Many of them are also things Dark Petition does badly, especially in post-sideboard games, which is one of the reasons I haven't stuck with the 4th copy. A hand of Dark Petition + Seal can find a Chain of Vapor, bounce their Leyline/RIP, then needs only one more spell to upgrade Petition and get the party rolling. A hand of double Dark Petition… well, look, there's a reason we don't play Diabolic Tutor in this deck, and even if you have Spell Mastery, DP is only Demonic Tutor if the card you're finding is black. Moving to the Rebuild also makes Seal ~1.6% better than it used to be. Small edges, people, small edges.
So that's Imperial Seal: It's probably the worst card in the deck, but something has to be. (PS: If
Oh, look, a bunch of restricted cards. Not a lot of room to argue on these, and there's not really anything else you'd want to add.
Why I might be wrong: The two cards you'll often see people cut are Mind's Desire and Windfall. Desire is very blue-mana intensive for a deck full of black rituals and Windfall is easily the worst draw-7 except for the 2% of games where you get to bounce someone's entire board and Windfall for like fourteen cards.
I sideboard both out pretty frequently, and I can't blame anyone for wanting to cut them even if Mind's Desire is among the sweetest cards in the format. #thedangerofcoolthings
Again, pretty stock. The most flexible slots are the 2nd Cabal Ritual and the Spirit Guide. I'm playing both to increase my explosiveness, but a deck that wanted to pump the brakes just a little in favor of more resilience could swap them for either cantrips or protection pretty easily. You would, however, lose the chance to Tendrils for 18 then win the game with Monkey Beats, and that is an experience worth having at least once.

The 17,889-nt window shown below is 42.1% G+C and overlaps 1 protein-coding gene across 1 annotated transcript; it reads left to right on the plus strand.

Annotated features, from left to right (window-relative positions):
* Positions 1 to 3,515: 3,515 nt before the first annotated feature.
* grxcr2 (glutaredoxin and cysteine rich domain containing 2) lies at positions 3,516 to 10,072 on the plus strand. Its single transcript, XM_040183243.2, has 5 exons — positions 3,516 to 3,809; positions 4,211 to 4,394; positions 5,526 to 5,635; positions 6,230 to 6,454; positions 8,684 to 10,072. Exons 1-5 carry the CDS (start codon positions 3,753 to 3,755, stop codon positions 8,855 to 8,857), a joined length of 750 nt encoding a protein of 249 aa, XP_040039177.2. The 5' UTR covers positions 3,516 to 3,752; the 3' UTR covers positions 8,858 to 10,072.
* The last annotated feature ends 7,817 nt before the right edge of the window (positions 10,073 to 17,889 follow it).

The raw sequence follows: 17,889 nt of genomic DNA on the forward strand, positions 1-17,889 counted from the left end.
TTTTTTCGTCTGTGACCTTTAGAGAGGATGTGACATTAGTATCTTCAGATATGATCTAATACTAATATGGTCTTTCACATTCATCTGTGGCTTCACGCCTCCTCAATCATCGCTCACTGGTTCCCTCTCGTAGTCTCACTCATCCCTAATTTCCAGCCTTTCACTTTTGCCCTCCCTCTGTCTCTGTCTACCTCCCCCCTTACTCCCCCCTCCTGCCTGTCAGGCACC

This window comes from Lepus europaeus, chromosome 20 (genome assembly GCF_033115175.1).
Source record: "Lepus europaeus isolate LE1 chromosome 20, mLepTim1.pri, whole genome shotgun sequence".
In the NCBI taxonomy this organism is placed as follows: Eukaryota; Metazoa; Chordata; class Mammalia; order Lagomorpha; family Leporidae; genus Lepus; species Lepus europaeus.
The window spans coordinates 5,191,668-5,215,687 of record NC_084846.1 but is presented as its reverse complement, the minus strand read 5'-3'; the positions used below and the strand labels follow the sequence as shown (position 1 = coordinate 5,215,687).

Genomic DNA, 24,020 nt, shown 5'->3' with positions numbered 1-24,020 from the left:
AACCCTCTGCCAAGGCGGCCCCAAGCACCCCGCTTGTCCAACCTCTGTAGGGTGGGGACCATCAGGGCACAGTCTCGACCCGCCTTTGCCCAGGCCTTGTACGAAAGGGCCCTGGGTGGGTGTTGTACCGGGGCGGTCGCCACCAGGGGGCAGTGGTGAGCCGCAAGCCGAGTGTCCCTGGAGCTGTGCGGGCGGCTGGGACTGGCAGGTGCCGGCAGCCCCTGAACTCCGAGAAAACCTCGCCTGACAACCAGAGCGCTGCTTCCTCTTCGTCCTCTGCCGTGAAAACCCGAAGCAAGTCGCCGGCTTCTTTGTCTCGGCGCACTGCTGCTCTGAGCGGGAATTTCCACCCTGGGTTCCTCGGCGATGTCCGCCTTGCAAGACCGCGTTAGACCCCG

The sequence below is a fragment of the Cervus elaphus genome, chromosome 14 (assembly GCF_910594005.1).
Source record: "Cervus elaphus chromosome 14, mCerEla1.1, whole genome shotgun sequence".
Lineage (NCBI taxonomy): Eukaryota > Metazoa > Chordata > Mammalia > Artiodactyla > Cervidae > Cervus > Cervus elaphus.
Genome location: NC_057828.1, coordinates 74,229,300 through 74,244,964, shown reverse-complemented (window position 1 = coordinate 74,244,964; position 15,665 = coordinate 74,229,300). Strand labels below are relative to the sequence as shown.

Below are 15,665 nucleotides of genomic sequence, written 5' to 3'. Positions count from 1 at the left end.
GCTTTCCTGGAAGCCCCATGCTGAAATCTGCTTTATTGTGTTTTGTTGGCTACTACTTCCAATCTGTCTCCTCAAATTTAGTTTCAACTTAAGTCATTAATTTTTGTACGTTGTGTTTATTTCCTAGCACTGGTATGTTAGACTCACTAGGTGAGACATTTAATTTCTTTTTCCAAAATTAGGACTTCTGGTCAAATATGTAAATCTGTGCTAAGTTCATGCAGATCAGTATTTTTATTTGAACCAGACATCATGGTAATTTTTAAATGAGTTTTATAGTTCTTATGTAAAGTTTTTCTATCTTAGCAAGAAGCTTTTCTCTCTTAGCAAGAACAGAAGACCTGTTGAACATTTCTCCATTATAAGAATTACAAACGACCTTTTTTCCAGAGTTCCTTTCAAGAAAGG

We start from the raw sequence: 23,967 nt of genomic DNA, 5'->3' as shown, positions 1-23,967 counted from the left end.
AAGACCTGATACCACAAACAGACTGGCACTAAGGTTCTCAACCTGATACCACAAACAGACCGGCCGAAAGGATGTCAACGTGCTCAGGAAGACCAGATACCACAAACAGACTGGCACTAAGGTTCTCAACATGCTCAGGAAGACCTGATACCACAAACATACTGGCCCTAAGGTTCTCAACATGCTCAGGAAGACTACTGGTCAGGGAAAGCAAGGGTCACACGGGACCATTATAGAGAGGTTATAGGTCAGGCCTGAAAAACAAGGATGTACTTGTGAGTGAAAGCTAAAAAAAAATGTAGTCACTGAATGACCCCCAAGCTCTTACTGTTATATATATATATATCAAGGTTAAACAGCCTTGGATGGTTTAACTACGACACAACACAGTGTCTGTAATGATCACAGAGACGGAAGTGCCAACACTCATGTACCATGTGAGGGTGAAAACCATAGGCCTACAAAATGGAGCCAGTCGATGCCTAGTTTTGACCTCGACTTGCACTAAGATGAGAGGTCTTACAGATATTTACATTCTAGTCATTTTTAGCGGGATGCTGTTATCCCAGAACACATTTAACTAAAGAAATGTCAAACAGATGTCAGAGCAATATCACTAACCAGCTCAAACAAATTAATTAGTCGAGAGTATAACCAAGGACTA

Artifacts: SoLoMoxen, Crypt, Vault
Broken artifact mana. Vault is a simple decision: if you're playing Mind's Desire and Memory Jar, you definitely want Vault; if you're playing only one, you probably want it; if you're playing neither, cut it.
Fuck fetchlands and fuck basics.
Welp, we're done here!
Oh, you probably want me to defend that manabase, as though it were not a self-evident work of mad genius delivered to us in a time capsule from the mysterious world of 1998. OK, let's talk lands.
Disclaimer: if Brainstorm gets unrestricted (I cannot imagine this ever happening), this land base becomes trivially incorrect and we all need to get back on the bus to Fetchlandtown. That's not even in dispute.
The problems with the fetch/dual/(1-2)basic manabase are these:
- You will draw basic
Swampwith a hand full of blue cards.
- You will draw basic
Islandwith a hand full of black cards.
- They always have the
- I'll unpack that last one a little. In Legacy, fetching a basic makes you safe forever except against the handful of
Ghost Quarter-wielding vigilantes. In Vintage, you're never safe. Fetching a basic represents intentionally crippling yourself for the rest of the game and does not even guarantee you get to keep it. That sucks. That sucks bad.
- When I'm getting
Wastelanded, I want more lands in my deck, not fewer. Have you been Wasted off every source of black mana in your deck? Or been slowrolling a fetchland to get that last one exactly when you need it and whoops, there it was in your draw step? Or just been on zero lands tapping the top of your deck every turn for a mana source to appear there? That whole "deck thinning" argument cuts both ways.
- Worse sideboard options. Black is good against their hand but not the top of their deck, and can remove creatures but nothing else. All blue's removal is either countermagic or strictly temporary, and the desperation Hurkyl's against robots attacking for lethal only to watch them replay all their lock pieces in the second main is a gruesome way to go. You often end up in three, even four colors anyway, and that leads us to: